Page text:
Arguably, lawyers will mediate early when appropriate even without strict timelines, but several British studies on mediation suggest otherwise. Even when parties were actively referred to mediation by the Court (but with a right to reject the referral and opt out), more than 80% opted out. What is disturbing about this statistic is that we know in Ontario that about half of mandatory mediations settled within 90 days of the filing of the first defence or close to it. Statistically, that means about half of the cases that opted out would likely have settled at mediation. Parties likely spent more time, money and stress on those files as a result, even if they settled before trial. Arguing that they did better as a result of waiting doesn’t really work either, because for every dollar more that one side ends up getting, the other is paying a dollar more.
Ultimately, there were a few key challenges related to mediations under the Original Rules (discussed below) that could have been resolved without losing the benefits of early mediation and while maximizing the effectiveness of dispute resolution efforts, so that cases are mediated as early as is possible and appropriate to the case.
The 24.1 Issues
On the mediation side, there were a number of issues that cropped up again and again under the Original Rules, using up Court time and frustrating parties, including:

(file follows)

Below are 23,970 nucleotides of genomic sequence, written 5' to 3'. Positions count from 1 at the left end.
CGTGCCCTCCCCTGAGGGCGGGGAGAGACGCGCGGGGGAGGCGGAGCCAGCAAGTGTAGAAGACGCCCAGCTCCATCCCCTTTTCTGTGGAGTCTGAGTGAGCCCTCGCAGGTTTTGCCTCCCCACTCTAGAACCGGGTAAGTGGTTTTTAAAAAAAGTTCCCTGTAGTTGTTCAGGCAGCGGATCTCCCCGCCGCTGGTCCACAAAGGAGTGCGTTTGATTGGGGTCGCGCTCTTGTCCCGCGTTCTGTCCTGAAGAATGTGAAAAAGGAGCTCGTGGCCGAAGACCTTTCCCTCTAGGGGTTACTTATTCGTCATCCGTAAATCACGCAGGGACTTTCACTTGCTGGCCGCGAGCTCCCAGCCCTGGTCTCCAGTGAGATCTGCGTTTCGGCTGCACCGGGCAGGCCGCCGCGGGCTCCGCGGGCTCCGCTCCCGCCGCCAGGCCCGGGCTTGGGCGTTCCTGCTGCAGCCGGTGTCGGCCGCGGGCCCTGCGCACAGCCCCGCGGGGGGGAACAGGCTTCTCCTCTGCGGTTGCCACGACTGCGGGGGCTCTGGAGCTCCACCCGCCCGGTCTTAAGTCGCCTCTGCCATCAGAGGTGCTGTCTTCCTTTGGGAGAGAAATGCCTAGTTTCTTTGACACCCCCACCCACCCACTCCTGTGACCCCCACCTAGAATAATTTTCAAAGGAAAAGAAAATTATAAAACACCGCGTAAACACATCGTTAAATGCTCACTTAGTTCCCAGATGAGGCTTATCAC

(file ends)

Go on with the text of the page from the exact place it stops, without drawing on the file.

1) Concerns about tight timelines;
2) Changing mediators;
3) Inadequate Time to Mediate Once Appointed;
4) Identifying Who Should Attend;
5) Dealing with Non-Compliant Parties (particularly payment of fees); and
6) Breaches of Confidentiality.
Concerns about Tight Timelines
Counsel often felt hemmed in by unreasonably tight timelines that did not reflect the reality of their cases or their practice. The 90 day timeline to mediate with a single extension, on consent, of 60 days was considered too tight by many. Another complaint heard was that some Masters dealt with requests for extensions quite rigidly in an effort to enforce the policy behind the rule encouraging early mediation.
I propose a three tiered way to balance the desire for flexibility with the desire for cost and time-effective litigation.
Tier One is the choice of a default baseline time period for the mediation to take place that balances a push for early mediation with practicality.
Tier Two is a simple and reasonable method of extending that time where necessary that does not waste the Court or parties’ time and does not unreasonably extend the duration of the action (by capping this “easy” extension to avoid creating an easy out from early mediation).
Tier Three is a quick and easy process for parties to get court approval for further extensions when necessary in the circumstances of the case.